Why did it pick the Jharkhand boy? Why couldn't it have sported local lads Rahul Dravid or Anil Kumble? M. S. Dhoni, with his fresh appeal, "has what we need, he even has the right initials, the same as our brand," exults Perumal. "At his cricket matches, even as I saw and heard the adulation of young girls - and boys - for him at the stadium, I knew we had to get Dhoni to `bat' for us."

Imagine, circa 1994, Mangalore lass Aishwarya Rai, then newly crowned Miss World, had agreed to be the sandal queen for - hold your breath - Rs 3 lakh! The gambit never cleared the boardroom.

Mysore Sandal, Perumal insists, is a premium product with a patented formulation; it is the only soap in the world that uses "real" sandalwood oil. At Rs 100 per gram, a heady ingredient that, if at all used by other `sandal-soap' claimants, would cost them the earth.

The brand could easily be worth Rs 300 crore-400 crore, and Perumal says that all these years, it plodded on without any kind of publicity. Dhoni has happened to KS&DL at a time when it is trying to retain its small niche market, catch the eye of the youth and make a northern push.

A majority of KS&DL's loyal customers are above 40 years of age and 85 per cent of the sales are from Tamil Nadu, Karnataka and Andhra Pradesh. Sentimental old-timers from far and wide may occasionally write in about quality or for supplies, but that is not enough. In the welter of over 500 well-promoted soaps and their versions that are in circulation, there is little awareness about Mysore Sandal among the youth, is his lament.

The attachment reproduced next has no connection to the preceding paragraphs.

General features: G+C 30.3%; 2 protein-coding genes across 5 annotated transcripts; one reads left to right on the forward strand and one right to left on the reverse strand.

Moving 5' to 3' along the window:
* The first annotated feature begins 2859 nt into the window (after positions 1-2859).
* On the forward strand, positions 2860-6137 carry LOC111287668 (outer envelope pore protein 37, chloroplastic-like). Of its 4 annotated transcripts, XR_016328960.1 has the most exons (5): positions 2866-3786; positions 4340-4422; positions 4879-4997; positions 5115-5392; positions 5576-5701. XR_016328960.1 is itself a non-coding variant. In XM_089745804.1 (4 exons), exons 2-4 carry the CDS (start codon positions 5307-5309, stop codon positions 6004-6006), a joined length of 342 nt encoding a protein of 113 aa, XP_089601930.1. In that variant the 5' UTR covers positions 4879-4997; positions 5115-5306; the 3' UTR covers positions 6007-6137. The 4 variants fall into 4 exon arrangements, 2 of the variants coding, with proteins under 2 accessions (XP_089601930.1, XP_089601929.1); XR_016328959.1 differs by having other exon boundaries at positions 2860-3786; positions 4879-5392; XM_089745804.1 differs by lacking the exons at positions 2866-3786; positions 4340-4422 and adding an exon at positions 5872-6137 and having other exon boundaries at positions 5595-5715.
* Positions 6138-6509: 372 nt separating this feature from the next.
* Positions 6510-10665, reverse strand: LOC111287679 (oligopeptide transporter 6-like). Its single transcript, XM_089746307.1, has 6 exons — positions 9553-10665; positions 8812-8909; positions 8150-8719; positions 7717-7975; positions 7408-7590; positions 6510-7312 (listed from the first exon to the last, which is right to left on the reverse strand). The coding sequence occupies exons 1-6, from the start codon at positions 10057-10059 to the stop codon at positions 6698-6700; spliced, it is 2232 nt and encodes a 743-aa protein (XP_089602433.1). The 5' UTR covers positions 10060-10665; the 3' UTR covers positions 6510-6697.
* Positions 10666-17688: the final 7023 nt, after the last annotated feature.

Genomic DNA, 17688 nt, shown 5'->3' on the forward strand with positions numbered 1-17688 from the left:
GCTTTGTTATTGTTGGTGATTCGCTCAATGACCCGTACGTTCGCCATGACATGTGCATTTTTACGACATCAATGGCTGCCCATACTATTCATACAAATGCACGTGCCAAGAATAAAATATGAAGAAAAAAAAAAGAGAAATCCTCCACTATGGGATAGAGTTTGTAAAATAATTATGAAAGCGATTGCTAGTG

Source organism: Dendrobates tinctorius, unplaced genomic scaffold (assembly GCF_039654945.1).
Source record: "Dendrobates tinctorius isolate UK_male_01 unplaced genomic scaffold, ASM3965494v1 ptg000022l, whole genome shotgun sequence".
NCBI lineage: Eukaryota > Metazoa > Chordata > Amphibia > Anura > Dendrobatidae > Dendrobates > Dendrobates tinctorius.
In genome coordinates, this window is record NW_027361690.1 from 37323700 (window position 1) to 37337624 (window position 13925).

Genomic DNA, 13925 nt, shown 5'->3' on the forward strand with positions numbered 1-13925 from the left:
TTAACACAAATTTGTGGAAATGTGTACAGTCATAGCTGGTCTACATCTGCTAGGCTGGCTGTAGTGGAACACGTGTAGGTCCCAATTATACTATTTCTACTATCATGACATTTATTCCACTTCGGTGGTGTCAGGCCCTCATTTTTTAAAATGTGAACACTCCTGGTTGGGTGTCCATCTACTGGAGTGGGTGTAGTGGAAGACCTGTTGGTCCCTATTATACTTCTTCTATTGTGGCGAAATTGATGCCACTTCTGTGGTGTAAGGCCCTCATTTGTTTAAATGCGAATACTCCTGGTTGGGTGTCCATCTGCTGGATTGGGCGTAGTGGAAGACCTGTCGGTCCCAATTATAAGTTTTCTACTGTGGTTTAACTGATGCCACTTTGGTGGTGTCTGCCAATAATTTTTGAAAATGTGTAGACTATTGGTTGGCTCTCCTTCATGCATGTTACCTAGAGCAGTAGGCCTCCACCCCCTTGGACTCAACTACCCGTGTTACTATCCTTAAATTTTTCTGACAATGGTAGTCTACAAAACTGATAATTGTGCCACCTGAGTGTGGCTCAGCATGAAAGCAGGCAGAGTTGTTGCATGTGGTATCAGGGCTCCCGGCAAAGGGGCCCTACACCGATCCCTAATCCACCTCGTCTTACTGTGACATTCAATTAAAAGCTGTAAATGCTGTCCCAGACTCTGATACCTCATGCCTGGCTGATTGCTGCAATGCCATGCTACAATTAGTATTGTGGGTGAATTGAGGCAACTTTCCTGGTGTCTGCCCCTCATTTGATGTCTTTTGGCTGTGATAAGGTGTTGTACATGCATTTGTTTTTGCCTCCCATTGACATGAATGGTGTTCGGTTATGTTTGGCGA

"Even after so many years, our brand has a predominantly southern recall and image. Now we want to take it to the North, East and the West and tell the younger generation, too, about it." What better than a combination of cricket and a new star to win it visibility and acceptance among the now generation, Perumal argues.

As for roping in Dhoni, had KS&DL delayed the move, it "would surely have not afforded him


, because especially after the Pakistan trip, Dhoni's price has gone up many times more, to several crores of rupees," observes an ad industry watcher.

The KS&DL portfolio also has low-end Rose and Jasmine brands and recently added a herbal soap, though these are outside Dhoni's sweep. The Mysore Sandal baby soap introduced three years ago is a growing, 10 tonnes a month product (but no patch on J&J's 250 tonnes; or Wipro's baby soap.)

It has just got a Rs 10-crore chunky order and is being promoted through the State health department and defence canteens. To push exports beyond Rs 4 crore, mainly to expatriates in the Gulf and South-East Asia, a new international package has been introduced.

For now, there is a new vigour about Mysore Sandal. It has become a GI (geographical indication), which means Mysore Sandal is its proprietary right.

"Others cannot just claim to use it," according to Perumal. "GI is the jewel in our crown." The next few months should tell how well `Mysore Sandal' Dhoni's endoresement washes with his fans.

(This article was published in the Business Line print edition dated March 30, 2006)